RALEIGH: Dr. Campbell - delaying the onset of Alzheimer's - WBTV 3 News, Weather, Sports, and Traffic for Charlotte, NC


Dr. Campbell - New study suggests that we can delay the onset of Alzheimer's disease

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RALEIGH, N.C. - Alzheimer’s disease is a type of dementia that can be quite devastating to both patient and families. Today in the U.S., more than 5 million Americans are living with Alzheimer’s disease and it is the sixth leading cause of death in the U.S.

Alzheimer’s disease is a type of dementia that causes problems with thinking, memory, and behavior. The disease is quite insidious and develops slowly over time. It accounts for 60-80 percent of cases of dementia and is the most common cause of dementia in the country.

Scientists believe that proteins called beta amyloid are deposited in the brain. These deposits form plaques which interfere with the brain’s ability to process information and affect memory and cognition. Alzheimer’s disease typically presents itself with a noticeable inability to remember and process new information. It is thought that the disease first affects the parts of the brain associated with new learning.

There is no cure for Alzheimer’s disease at this time. However, there are treatments that allow us to slow progression. There is much research ongoing in this area.

Although current medications cannot cure Alzheimer’s or stop it from progressing, they may help lessen symptoms, such as memory loss and confusion, for a limited time.

The Food and Drug Administration has approved two types of meds to treat the cognitive symptoms (memory loss, confusion, and problems with thinking and reasoning) of Alzheimer's disease. Behavioral therapies are also helpful –minimizing change in routine and stress are helpful.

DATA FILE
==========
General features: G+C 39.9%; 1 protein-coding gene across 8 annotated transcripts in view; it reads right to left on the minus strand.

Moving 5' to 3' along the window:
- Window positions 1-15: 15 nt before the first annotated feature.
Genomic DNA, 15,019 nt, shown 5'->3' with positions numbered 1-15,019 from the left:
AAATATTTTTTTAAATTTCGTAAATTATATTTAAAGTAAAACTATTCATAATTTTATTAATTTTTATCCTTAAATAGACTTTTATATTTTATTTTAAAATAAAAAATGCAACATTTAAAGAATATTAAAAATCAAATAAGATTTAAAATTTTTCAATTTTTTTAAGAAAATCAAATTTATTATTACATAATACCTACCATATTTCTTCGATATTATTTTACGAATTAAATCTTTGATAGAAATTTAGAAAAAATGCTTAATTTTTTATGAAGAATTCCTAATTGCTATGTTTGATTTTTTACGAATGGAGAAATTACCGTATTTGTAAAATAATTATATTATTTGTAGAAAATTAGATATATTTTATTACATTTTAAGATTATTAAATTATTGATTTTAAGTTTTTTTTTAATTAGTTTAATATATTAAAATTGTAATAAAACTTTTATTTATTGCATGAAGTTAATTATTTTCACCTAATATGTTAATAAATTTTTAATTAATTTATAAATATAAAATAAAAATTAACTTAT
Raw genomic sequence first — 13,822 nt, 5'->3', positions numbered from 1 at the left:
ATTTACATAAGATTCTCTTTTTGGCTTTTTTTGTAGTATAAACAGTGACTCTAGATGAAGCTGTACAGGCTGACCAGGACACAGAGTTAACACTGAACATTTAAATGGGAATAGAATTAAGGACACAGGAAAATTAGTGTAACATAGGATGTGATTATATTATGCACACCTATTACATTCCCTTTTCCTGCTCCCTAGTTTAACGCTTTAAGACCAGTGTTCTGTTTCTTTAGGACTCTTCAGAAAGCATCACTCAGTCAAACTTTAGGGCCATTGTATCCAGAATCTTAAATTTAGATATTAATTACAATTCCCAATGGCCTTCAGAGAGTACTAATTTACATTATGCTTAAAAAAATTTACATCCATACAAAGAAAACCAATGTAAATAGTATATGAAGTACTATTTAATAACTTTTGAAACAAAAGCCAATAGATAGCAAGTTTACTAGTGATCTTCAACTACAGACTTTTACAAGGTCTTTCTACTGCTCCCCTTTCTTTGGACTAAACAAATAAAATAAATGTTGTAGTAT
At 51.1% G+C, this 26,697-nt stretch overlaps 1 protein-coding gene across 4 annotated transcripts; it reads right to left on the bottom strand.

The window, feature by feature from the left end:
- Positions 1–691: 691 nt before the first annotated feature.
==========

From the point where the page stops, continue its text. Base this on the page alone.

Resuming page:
Results from one of the largest randomized prevention trial to date presented Sunday at the Alzheimer's Association International Conference in Copenhagen and Found The trial found that intervention involving exercise, diet and other behavioral changes significantly improved overall cognitive functioning in patients after two years, compared with patients in a control group.

The trial was conducted in Finland and called the “Finger trial.” It was presented last week and included 1,260 randomly assigned people ages 60 to 77. Some went to a control group and were given basic health advice. The other patients were assigned to the experimental group and underwent an intervention that incorporated diet and exercise, cognitive training, social activities, as well as treatment of physical risk factors like high blood pressure and cholesterol.

After two years, those in the intervention group had significantly improved performance on different memory measures compared with the control group--this suggests that treating medical problems such as high blood pressure and cholesterol as well as “brain training” thru cognitive training and exercise helps delay and prevent the onset of Alzheimer’s disease.

While a lot of animal data and human epidemiological data showing that people who engage in healthy lifestyle practices seem to have decreased risk of Alzheimer's, it isn't clear whether they actually delay the onset of disease. In addition, researchers want to understand specifics: how much of these activities are needed, for how long and when intervention should begin to make an impact on brain health. We need more study to help sort out cause and effect.

However, this study is very encouraging. Staying healthy and exercising, as well as treating your blood pressure and cholesterol, is very good for you. We should do these things anyway in order to prevent other chronic diseases such as heart disease. Adding in cognitive training and exercise as well as ongoing social events seems to make a difference in preventing or delaying the onset of Alzheimer’s disease and I believe that as families, we should make sure that our older relatives remain engaged in activities as they continue to age.

To get in touch with Dr. Campbell, you can head to his website, Facebook page or message him on Twitter.

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